England v Australia
The Oval, Kennington: 20th – 23rd July 1963
With the sun doing its best to penetrate a cloudy London morning, the two skippers tossed the coin, with Mary Duggan the victor having no hesitation in batting on what looked like a very good wicket. Australia were forced into changing wicket keepers, so Margaret Jude made her debut, coming in for Norma Wilson.
Shirley Driscoll went early to Lorraine Kutcher while Ruth Westbrook fell victim to Muriel Picton, and England were soon 2/31 on this batting track. Jackie Elledge and Sandra Brown steadied the ship with a stand of 61, before Elledge went for 59 with the score at 3/93.
Enter the skipper, Mary Duggan, who played the innings of her career, a great captain’s knock scoring a not out century (101*) while all around her fell away, with the exception of Rachael Heyhoe who dug in with 36. The England score was 254 when Duggan declared eight down. Kutcher was the pick of the bowlers with 5-59.Embed from Getty Images
Australia had a tricky 45 minutes to negotiate until stumps and lost Lynn Denholm for 10 when the score was 20. Helen Lee came in to bat as night watchman and safely guided Australia to stumps with captain Mary Allitt.
On day two Lee began to strike the ball beautifully – and hard – but fell for 22. Not a bad effort for a night watchman; Australia 2/57. There were starts in the Aussie team, but only two players, Liz Amos (47) and Hazel Buck (55) managed to go on with it and for once the tail failed to produce, leaving Australia well short of the England score with only 205. The aggressive declaration by Duggan could now be seen to be a master stroke and she set about forcing the pace in the second innings.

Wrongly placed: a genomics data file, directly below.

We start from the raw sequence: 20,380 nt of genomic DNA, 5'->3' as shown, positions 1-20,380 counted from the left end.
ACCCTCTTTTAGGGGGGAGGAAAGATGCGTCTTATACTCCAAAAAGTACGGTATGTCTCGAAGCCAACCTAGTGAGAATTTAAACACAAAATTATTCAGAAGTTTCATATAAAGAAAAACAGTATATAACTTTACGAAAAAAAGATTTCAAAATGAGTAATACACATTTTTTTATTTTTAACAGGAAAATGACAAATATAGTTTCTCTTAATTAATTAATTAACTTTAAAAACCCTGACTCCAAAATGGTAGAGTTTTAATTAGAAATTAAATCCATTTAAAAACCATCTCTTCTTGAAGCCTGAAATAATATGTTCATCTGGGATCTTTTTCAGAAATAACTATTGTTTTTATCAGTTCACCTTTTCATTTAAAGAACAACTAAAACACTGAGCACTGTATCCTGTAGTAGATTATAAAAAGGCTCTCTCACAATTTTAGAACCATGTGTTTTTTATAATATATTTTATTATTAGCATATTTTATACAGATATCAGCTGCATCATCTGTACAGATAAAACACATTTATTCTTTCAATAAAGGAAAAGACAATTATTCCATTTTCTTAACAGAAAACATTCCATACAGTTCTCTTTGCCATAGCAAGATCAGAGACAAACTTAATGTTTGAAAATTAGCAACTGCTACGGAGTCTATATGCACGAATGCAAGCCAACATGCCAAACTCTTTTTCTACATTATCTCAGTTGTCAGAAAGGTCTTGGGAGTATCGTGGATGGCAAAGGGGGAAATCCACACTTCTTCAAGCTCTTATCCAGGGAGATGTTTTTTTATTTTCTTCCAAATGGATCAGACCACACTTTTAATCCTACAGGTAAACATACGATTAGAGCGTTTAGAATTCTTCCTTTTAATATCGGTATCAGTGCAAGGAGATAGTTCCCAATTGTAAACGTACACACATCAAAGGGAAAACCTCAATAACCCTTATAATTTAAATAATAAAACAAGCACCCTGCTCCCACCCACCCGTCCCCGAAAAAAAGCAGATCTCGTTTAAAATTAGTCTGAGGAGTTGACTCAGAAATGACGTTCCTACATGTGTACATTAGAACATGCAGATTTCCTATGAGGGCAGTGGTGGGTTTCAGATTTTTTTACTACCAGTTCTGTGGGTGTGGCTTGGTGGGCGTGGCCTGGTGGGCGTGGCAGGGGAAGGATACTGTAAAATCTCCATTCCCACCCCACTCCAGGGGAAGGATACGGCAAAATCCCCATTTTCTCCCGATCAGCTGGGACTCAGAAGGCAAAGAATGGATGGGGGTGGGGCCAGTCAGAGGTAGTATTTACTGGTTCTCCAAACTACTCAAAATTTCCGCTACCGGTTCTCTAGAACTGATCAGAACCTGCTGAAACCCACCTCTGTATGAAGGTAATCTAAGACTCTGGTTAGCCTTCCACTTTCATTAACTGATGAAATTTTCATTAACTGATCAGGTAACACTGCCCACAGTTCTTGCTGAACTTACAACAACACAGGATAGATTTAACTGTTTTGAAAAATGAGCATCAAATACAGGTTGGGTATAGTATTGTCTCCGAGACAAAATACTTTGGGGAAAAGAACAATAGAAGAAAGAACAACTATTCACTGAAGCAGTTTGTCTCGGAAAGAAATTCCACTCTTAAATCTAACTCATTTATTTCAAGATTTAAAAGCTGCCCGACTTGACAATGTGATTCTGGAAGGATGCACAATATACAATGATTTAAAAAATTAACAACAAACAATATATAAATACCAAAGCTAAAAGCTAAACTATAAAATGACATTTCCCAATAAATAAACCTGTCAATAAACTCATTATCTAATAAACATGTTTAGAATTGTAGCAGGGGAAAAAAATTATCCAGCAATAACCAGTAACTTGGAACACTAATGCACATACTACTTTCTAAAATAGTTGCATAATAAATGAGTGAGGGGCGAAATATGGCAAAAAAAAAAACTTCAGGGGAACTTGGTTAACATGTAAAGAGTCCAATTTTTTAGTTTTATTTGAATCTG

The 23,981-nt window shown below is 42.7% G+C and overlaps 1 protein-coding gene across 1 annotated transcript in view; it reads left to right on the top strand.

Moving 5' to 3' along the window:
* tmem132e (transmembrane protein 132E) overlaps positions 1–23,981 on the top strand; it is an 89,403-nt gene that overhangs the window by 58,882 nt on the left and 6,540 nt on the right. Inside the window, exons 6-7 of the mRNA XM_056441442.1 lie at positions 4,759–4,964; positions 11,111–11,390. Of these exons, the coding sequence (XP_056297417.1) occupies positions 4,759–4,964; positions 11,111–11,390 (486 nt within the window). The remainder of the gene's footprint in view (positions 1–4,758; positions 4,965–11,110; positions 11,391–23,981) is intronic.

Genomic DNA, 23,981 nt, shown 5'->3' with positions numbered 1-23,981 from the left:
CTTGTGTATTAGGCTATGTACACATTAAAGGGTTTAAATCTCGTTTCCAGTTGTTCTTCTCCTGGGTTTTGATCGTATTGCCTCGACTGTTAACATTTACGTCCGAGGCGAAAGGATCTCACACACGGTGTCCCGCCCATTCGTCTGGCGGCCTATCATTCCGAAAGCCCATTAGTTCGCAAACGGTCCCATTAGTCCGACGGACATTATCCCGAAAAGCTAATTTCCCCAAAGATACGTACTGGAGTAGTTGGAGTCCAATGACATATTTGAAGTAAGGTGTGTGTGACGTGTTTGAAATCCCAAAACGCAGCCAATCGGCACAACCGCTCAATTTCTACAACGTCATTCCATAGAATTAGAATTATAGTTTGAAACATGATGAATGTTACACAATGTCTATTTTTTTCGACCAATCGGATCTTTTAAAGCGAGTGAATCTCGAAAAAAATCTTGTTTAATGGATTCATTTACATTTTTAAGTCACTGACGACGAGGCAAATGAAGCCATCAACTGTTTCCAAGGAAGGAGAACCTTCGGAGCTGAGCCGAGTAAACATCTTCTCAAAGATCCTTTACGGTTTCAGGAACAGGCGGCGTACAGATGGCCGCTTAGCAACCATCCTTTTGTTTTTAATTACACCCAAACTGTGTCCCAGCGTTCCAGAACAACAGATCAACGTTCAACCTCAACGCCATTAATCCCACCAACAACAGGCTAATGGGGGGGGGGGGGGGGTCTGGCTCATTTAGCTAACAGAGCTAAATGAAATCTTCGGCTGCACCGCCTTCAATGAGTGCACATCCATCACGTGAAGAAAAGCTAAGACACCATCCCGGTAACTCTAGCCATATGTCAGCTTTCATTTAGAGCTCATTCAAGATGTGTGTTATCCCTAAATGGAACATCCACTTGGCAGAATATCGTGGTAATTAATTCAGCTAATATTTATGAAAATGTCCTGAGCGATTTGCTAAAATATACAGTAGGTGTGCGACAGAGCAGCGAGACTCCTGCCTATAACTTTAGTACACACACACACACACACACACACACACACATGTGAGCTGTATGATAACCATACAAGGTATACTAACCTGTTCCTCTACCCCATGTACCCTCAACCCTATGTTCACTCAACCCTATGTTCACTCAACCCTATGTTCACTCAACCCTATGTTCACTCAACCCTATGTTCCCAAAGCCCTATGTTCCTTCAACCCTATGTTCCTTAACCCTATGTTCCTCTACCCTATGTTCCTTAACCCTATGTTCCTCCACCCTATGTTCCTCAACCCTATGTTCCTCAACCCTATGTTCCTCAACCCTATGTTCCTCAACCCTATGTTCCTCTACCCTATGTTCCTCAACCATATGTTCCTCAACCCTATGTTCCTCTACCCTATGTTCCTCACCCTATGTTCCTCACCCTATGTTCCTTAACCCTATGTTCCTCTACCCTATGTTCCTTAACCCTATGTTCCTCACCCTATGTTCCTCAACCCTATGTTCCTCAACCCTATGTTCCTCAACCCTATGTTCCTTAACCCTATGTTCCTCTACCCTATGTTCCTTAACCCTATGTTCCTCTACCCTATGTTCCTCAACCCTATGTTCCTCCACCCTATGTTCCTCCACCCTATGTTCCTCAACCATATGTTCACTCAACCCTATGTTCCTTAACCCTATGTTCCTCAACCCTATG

Driscoll was runout early for eight, but England could afford to put the foot down, and while they lost steady wickets, put on a difficult total for Australia to chase. Duggan declared at 7/160 giving Australia a target of 210 runs to make in 225 minutes. What a way to set up the Ashes in the final Test! She was definitely an adventurous skipper, Mary Duggan.
Allitt and Denholm set about chasing down the total, but both were gone when the score was 43 and when Amos went for 13, quickly followed by Miriam Knee runout for 1, Australia attempted to shut up shop at 4/66. As is often the case, playing out time can cause normally level heads to do some funny things and Australia collapsed to be all out for 160, losing the Test by 49 runs and giving England victory in the series 1-0.
It was a sad end to the Test career of Mary Allitt as she handed over the Ashes to Mary Duggan who’d played a masterful match as captain, batter and bowler. Perhaps it was a karmic reward for her sportsmanship at Scarborough.
England 8 dec 254 (Duggan 101*, Elledge 59, Kutcher 5-59) and 7 dec 160 (Heyhoe 37*, Knee 3-53) defeated Australia 205 (Amos 55, Buck 47, Sanders 4-29, Duggan 4-42) and 160 (Duggan 3-40, Sanders 3/46) by 49 runs